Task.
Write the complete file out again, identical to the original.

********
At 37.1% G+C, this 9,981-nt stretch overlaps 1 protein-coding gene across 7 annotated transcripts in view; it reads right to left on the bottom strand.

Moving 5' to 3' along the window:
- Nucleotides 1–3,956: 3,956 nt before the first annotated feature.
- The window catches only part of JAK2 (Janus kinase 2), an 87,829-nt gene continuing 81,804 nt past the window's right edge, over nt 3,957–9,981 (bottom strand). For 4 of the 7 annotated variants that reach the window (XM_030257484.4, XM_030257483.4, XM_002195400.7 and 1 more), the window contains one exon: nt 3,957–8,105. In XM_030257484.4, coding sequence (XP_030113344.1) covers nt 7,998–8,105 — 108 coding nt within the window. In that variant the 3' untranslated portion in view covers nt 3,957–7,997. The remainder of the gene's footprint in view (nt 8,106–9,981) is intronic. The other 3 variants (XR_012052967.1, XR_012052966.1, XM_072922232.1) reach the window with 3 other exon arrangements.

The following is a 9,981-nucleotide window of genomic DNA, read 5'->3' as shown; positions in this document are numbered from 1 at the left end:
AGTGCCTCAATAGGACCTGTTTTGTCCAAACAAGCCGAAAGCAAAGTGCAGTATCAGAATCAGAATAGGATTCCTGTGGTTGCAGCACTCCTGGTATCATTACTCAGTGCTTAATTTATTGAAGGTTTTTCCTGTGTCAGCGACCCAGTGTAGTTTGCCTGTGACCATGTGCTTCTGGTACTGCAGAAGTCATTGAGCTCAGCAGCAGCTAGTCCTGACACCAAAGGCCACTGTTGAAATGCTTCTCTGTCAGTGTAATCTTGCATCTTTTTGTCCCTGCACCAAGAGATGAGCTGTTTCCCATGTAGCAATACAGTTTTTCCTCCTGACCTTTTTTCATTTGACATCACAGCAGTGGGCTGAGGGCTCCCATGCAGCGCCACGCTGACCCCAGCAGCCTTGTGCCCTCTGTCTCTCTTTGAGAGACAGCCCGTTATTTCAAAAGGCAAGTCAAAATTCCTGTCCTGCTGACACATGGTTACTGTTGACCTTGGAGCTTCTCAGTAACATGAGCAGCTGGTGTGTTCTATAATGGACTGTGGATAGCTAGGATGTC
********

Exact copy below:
At 37.1% G+C, this 9,981-nt stretch overlaps 1 protein-coding gene across 7 annotated transcripts in view; it reads right to left on the bottom strand.

Moving 5' to 3' along the window:
- Nucleotides 1–3,956: 3,956 nt before the first annotated feature.
- The window catches only part of JAK2 (Janus kinase 2), an 87,829-nt gene continuing 81,804 nt past the window's right edge, over nt 3,957–9,981 (bottom strand). For 4 of the 7 annotated variants that reach the window (XM_030257484.4, XM_030257483.4, XM_002195400.7 and 1 more), the window contains one exon: nt 3,957–8,105. In XM_030257484.4, coding sequence (XP_030113344.1) covers nt 7,998–8,105 — 108 coding nt within the window. In that variant the 3' untranslated portion in view covers nt 3,957–7,997. The remainder of the gene's footprint in view (nt 8,106–9,981) is intronic. The other 3 variants (XR_012052967.1, XR_012052966.1, XM_072922232.1) reach the window with 3 other exon arrangements.

The following is a 9,981-nucleotide window of genomic DNA, read 5'->3' as shown; positions in this document are numbered from 1 at the left end:
AGTGCCTCAATAGGACCTGTTTTGTCCAAACAAGCCGAAAGCAAAGTGCAGTATCAGAATCAGAATAGGATTCCTGTGGTTGCAGCACTCCTGGTATCATTACTCAGTGCTTAATTTATTGAAGGTTTTTCCTGTGTCAGCGACCCAGTGTAGTTTGCCTGTGACCATGTGCTTCTGGTACTGCAGAAGTCATTGAGCTCAGCAGCAGCTAGTCCTGACACCAAAGGCCACTGTTGAAATGCTTCTCTGTCAGTGTAATCTTGCATCTTTTTGTCCCTGCACCAAGAGATGAGCTGTTTCCCATGTAGCAATACAGTTTTTCCTCCTGACCTTTTTTCATTTGACATCACAGCAGTGGGCTGAGGGCTCCCATGCAGCGCCACGCTGACCCCAGCAGCCTTGTGCCCTCTGTCTCTCTTTGAGAGACAGCCCGTTATTTCAAAAGGCAAGTCAAAATTCCTGTCCTGCTGACACATGGTTACTGTTGACCTTGGAGCTTCTCAGTAACATGAGCAGCTGGTGTGTTCTATAATGGACTGTGGATAGCTAGGATGTC